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Mislabeled Pills Containing Opiod Found at Prince's Estate: Sources

  • VOA News

FILE - Prince performs at the Billboard Music Awards at the MGM Grand Garden Arena in Las Vegas.

FILE - Prince performs at the Billboard Music Awards at the MGM Grand Garden Arena in Las Vegas.

Some of the pills taken from Prince's estate after his death were labeled as hydrocodone when they actually contained fentanyl, a synthetic opioid that is 50 times more potent than heroin, according to sources close to the investigation.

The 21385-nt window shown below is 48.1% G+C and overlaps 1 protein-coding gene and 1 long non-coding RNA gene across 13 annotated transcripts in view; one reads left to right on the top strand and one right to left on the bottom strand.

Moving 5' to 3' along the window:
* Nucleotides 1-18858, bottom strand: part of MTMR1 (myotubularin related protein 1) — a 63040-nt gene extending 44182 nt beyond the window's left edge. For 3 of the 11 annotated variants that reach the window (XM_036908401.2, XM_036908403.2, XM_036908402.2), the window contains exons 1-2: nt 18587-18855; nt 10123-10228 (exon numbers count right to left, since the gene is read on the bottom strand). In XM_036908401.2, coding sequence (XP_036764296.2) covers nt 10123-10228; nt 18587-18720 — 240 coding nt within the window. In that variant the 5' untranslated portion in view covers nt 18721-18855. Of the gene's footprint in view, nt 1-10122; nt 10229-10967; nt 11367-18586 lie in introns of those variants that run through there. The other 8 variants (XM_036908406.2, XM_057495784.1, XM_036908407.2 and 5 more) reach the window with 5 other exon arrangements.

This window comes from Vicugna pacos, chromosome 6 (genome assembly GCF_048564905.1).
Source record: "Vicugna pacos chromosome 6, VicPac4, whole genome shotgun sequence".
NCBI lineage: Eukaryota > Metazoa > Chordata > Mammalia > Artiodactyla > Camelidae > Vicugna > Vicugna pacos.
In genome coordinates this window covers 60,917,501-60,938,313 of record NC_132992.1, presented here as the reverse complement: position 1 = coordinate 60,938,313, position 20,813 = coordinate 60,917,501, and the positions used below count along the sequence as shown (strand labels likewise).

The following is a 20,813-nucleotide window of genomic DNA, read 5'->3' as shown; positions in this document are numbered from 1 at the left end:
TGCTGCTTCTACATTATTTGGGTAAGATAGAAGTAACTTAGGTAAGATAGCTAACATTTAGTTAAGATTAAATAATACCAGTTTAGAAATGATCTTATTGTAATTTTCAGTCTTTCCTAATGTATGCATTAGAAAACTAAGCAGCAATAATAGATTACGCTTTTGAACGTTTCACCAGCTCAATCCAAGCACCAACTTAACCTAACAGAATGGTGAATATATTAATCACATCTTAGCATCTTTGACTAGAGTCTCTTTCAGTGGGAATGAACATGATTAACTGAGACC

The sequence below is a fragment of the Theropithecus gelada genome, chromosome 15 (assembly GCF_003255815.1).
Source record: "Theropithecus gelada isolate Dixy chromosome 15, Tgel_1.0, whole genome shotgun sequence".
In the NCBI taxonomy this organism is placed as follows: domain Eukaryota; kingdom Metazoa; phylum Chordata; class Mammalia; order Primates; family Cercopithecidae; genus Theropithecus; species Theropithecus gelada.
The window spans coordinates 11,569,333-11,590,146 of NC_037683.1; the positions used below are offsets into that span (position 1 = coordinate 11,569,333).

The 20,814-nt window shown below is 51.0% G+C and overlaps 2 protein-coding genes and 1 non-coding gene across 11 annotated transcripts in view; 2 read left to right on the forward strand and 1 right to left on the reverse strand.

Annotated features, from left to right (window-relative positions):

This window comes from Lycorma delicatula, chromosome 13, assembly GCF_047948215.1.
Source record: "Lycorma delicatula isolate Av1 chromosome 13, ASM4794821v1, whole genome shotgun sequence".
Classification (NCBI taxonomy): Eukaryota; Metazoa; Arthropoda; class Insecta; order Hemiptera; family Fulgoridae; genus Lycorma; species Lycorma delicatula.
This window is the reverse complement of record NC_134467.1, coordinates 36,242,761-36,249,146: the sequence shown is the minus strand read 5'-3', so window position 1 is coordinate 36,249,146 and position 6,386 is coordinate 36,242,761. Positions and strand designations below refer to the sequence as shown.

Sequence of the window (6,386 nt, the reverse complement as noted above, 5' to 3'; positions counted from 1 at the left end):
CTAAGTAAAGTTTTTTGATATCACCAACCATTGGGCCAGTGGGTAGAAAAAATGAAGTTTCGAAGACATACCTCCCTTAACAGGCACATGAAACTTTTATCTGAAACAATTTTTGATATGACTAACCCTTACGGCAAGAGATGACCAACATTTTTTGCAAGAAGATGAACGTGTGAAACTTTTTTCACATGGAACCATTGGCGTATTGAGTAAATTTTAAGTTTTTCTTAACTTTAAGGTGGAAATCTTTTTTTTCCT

The source said about two dozen pills were found in an Aleve bottle at Prince's Paisley Park estate and were falsely labeled as "Watson 385."

Autopsy results have concluded the Minnesota-based musician died on April 21 of an accidental fentanyl overdose. The source said Prince weighed only 51 kilograms when he died and had so much fentanyl in his system it would have killed anyone.

Prince did not have a prescription for fentanyl, the source said.

The Star Tribune in Minneapolis first reported the story late Saturday.

Investigators still are not sure how the 57-year-old superstar ingested the drug, but they are speculating he took the pills without knowing they contained fentanyl.

Although the probe is far from over, investigators are inching closer to the conclusion that Prince was a casualty of what some believe is a national crisis involving counterfeit pills.

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